Monday, March 02, 2009
Happy as a ClamShell Tip
Here's a clamshell tip for you - how to use clamshell tips to finish your jewelry!
A clamshell tip is a folding pair of half domes, with a loop, that you use to create a nice, clean, finished end on your jewelry. They have been around for a long time, and you will see them a lot on old pearl necklaces, for instance. However, they are very versatile and you can use them in lots of places you want a nice, tidy end.
What you can't see in these pictures, and is the secret to using them, is that at the "hinge" - where the two half-domes fold together, is a hole. This is where the thread or bead stringing material goes through. For photography purposes, they seem to be determined to lay flat on their sides, so you'll have to take my word for it.
BTW - one of our packaging gals swears these look like little brassieres laying around in their package. Creeps her right out - she's always all "ewww - not clamshell tips again."
Anyhoo - the secret to use a small bead inside the clamshell to anchor your thread. BTW - these are also great for multistrand pieces!
Find a small bead that will fit inside your clamshell - I like to use a 2 mm metal bead, sterling or otherwise - whatever I have to hand. A glass seedbead works also. Thread it onto your stringing material. Secure it around the bead. If you are doing multiple strands, you can just put the bead in the middle of the strand, or knot around the bead, your choice.
Then thread on the clamshell tip, with the folding direction (hollow part) towards your anchoring bead, and away from the rest of the beads you plan to string.
You can see that the bead fits nicely into the hollow portions of the clamshell. It is important to use a bead that fits inside, and has a little extra room for the thread, so that is why I like to use a 2 mm metal round - which is also not obvious if it shows a little afterward - and they have big holes for multiple strands of thread.
Then string the rest of your beads - the next clamshell at the other end, and another small, anchoring bead. You can secure here by knotting around the anchoring bead. Thread through it again, being careful not to catch the first pass with your needle (if using one) and pull the bead up tight to the clam shell, and tie a knot. There will be a loop of thread tightly knotted outside the bead - which is fine, as the bead will disappear, inside the clamshell.
Alternately, for a multi-strand piece, you can go through the bead, around and back down through the clamshell, and add another strand on the same thread.
Then, when you get back to the first end, you just knot the two ends together on the far side of the anchor bead.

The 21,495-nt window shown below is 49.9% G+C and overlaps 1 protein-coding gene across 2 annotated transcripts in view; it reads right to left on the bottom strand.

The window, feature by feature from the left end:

The point is to not try and make a knot so big that won't pull out of the clamshell - the point is to use an anchor bead and tie to the bead, and it is the bead that doesn't pull out of the clamshell.
Once you have all your strands in place, and your thread securely knotted around the anchor bead, trim your thread up close - some folks use a dab of glue to prevent the end working it's way back out, others string the end back down through a few beads and trim off there.
Next, you need to fold the clamshell shut. Gently squeeze it shut with your pliers.
Can you re-open them if you need to add another strand? Yes, in theory, if you can slip something like the edge of a paring knife into the gap, you can pry it open. Once. The metal will fatigue and break from being repeatedly opened and closed, so I would not make a habit of this.
Next, you need to close up the loop. I find that the loops need some pre-bending to refine their shape, so use your round nose pliers for this.
Then hook into your clasp, and use your pliers to complete the bend into a fully looped closed position.
As this is a flat piece of metal, the sideways-bend like a jumpring is not really possible. Just loop it through and finish the loop by squeezing it shut.
And there you have it. Nice, tidy ends.
BTW II - there is another version of these that do NOT have a hole at the hinge. In this case, the bead that is anchoring the thread is still trapped inside by folding the clamshell closed. I prefer the ones with the hole, as there is no way for the anchoring bead to pull out. But - the advantage to the non-holey style is that, I suppose you could string a whole bunch of strands independently, and then slap a clamshell tip on afterward. With this style, with the hole, you have to put it on in the right place, as you make it.